(Side note: That week in 2009 was an emotional whipsaw for USA fans, too. The U.S. qualified for the World Cup on Matchday 9 in Honduras. But then rising star forward Charlie Davies was seriously injured in a tragic car accident in Washington, D.C., that killed another passenger, Ashley Roberta. Then in the game against Costa Rica, Oguchi Onyewu—a defensive force who was in his first season at AC Milan—suffered a serious knee injury. Davies and Onyewu would never be the same players, though it’s important to note the positive side of the story: They did return to playing and both are members now of the Philadelphia Union.)
What sort of drama could happen during Judgment Week 2017? The possibilities are rich with emotion and irony. What if Mexico (already qualified) gets the chance to pay the U.S. back for San Zusi and save the Americans’ World Cup hopes? Would El Tri do it? We may find out. What if Panama gets some revenge on the U.S. for San Zusi by beating or tying the U.S. (with Zusi on the roster) on Friday night?
And what if Trinidad and Tobago (already eliminated) exacts some cosmic payback from the U.S. on Tuesday by eliminating the U.S. from World Cup 2018? After all, in 1989 it was the U.S. that broke Trinidadian hearts by winning 1-0 in the final qualifying game to send the Americans to their first World Cup since 1950 and prevent Trinidad from reaching its first World Cup.
The ingredients for fantastic finishes are in place all over the world this week, and not just involving the United States. In Asia, war-ravaged Syria has remarkably managed to reach a two-game playoff against Australia, the winner of which will face CONCACAF’s fourth-place team for a World Cup berth. Could you imagine the U.S. going up against Syria for a spot in Russia?
Or could you imagine a World Cup without Lionel Messi? That’s a real possibility in a wild South American tournament, where the top of the standings heading into the final two games this week looks like this:
|x- 1. Brazil||37 points||+27 Goal Differential||at Bolivia, vs. Chile|
|2. Uruguay||27 points||+10||at Venezuela, vs. Bolivia|
|3. Colombia||26 points||+3||vs. Paraguay, at Peru|
|4. Peru||24 points||+1 (26 goals scored)||at Argentina, vs. Colombia|
|5. Argentina||24 points||+1 (16)||vs. Peru, at Ecuador|
|6. Chile||23 points||+1 (24)||vs. Ecuador, at Brazil|
|7. Paraguay||21 points||-6||at Colombia, vs. Venezuela|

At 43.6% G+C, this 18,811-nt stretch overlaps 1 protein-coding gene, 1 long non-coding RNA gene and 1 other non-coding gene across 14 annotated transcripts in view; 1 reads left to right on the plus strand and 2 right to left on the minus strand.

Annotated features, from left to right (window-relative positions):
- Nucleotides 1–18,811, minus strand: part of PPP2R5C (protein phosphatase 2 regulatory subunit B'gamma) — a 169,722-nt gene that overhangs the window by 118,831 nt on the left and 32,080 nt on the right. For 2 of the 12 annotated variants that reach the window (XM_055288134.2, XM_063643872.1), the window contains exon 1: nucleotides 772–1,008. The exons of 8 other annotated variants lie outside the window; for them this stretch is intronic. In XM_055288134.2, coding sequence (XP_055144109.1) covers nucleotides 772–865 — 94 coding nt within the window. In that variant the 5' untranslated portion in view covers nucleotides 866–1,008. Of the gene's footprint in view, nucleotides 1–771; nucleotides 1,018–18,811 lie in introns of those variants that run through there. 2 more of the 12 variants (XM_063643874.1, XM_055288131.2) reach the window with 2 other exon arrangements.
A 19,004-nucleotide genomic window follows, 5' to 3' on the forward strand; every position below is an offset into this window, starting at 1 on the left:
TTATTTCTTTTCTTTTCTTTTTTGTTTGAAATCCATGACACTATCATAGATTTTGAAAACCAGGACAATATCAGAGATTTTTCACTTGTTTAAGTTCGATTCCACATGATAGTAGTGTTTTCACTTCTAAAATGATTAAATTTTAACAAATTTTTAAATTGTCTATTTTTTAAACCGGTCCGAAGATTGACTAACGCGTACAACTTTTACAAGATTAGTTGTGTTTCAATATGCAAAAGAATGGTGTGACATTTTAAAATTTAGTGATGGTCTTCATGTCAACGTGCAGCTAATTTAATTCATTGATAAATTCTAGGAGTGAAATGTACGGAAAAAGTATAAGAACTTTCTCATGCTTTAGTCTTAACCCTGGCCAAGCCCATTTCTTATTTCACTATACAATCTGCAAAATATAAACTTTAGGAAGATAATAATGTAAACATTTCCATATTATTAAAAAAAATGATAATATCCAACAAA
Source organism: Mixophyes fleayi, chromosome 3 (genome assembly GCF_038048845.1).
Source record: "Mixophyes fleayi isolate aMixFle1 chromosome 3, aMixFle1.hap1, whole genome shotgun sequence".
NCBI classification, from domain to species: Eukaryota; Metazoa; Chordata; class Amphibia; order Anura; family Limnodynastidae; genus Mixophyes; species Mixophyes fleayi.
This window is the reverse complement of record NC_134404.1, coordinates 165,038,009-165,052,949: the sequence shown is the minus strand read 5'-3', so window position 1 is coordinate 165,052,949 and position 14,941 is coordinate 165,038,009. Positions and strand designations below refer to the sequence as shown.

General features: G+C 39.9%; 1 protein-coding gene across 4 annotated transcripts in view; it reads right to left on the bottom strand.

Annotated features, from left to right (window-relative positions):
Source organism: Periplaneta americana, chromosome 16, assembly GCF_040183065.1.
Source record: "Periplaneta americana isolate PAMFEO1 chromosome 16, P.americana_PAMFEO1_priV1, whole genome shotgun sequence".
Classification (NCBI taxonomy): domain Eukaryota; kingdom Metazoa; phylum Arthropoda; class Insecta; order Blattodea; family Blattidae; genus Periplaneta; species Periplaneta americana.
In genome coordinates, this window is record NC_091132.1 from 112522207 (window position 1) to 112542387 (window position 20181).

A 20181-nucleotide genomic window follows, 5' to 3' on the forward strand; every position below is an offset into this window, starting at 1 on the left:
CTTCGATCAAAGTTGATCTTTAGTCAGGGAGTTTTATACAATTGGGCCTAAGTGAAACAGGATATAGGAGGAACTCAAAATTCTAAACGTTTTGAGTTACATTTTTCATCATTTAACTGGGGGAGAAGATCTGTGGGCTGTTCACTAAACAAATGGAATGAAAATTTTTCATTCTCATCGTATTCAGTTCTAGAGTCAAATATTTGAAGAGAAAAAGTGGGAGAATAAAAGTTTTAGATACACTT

|8. Ecuador||20 points||0||at Chile, vs. Argentina|
x - Clinched World Cup berth
Only the top four South American finishers will qualify automatically for Russia, with the fifth-place team going to an intercontinental playoff against New Zealand. Argentina has taken the intriguing step of staging Thursday’s giant home qualifier against upstart Peru at the legendary Boca Juniors stadium La Bombonera. The Peruvians haven’t qualified for a World Cup since 1982 and have been on a terrific run of form.
Argentina is in real trouble, as is Chile, the two-time defending Copa América champion which has gone from a hipster pick to win World Cup 2018 to a predicament where, as it stands, the Chileans wouldn’t even qualify.
In Europe, another powerhouse is in serious danger: The Netherlands finds itself in third place of Group A behind France and Sweden and facing elimination if it can’t make up a three-point deficit to the Swedes in the last two games. (The Dutch do host Sweden on Tuesday but may need to win that game by a lot of goals to have a chance.)
UEFA Group I is also poised on a knife’s edge, with four teams in the running for one automatic bid and one spot in November’s UEFA playoffs. Croatia and Iceland are level on 16 points, with the former having a goal differential edge (+9 to +4), while Turkey and Ukraine are level on 14 points and both boast a +4 goal differential.
Every point counts, and this week’s games include Turkey-Iceland and Ukraine-Croatia, which means things could get nuts.
To ratchet up the intrigue even more, group finales will all kick off at the same time in UEFA (on Sunday, Monday and Tuesday), in South America (at 7:30 p.m. ET on Tuesday) and in CONCACAF (at 8 p.m. ET on Tuesday).
With so much at stake at the same time, it’s a shame that a global FIFA TV channel doesn’t exist where you could follow all the insanity on Sunday, Monday and especially Tuesday as it happens. I’d pay good money to watch that channel.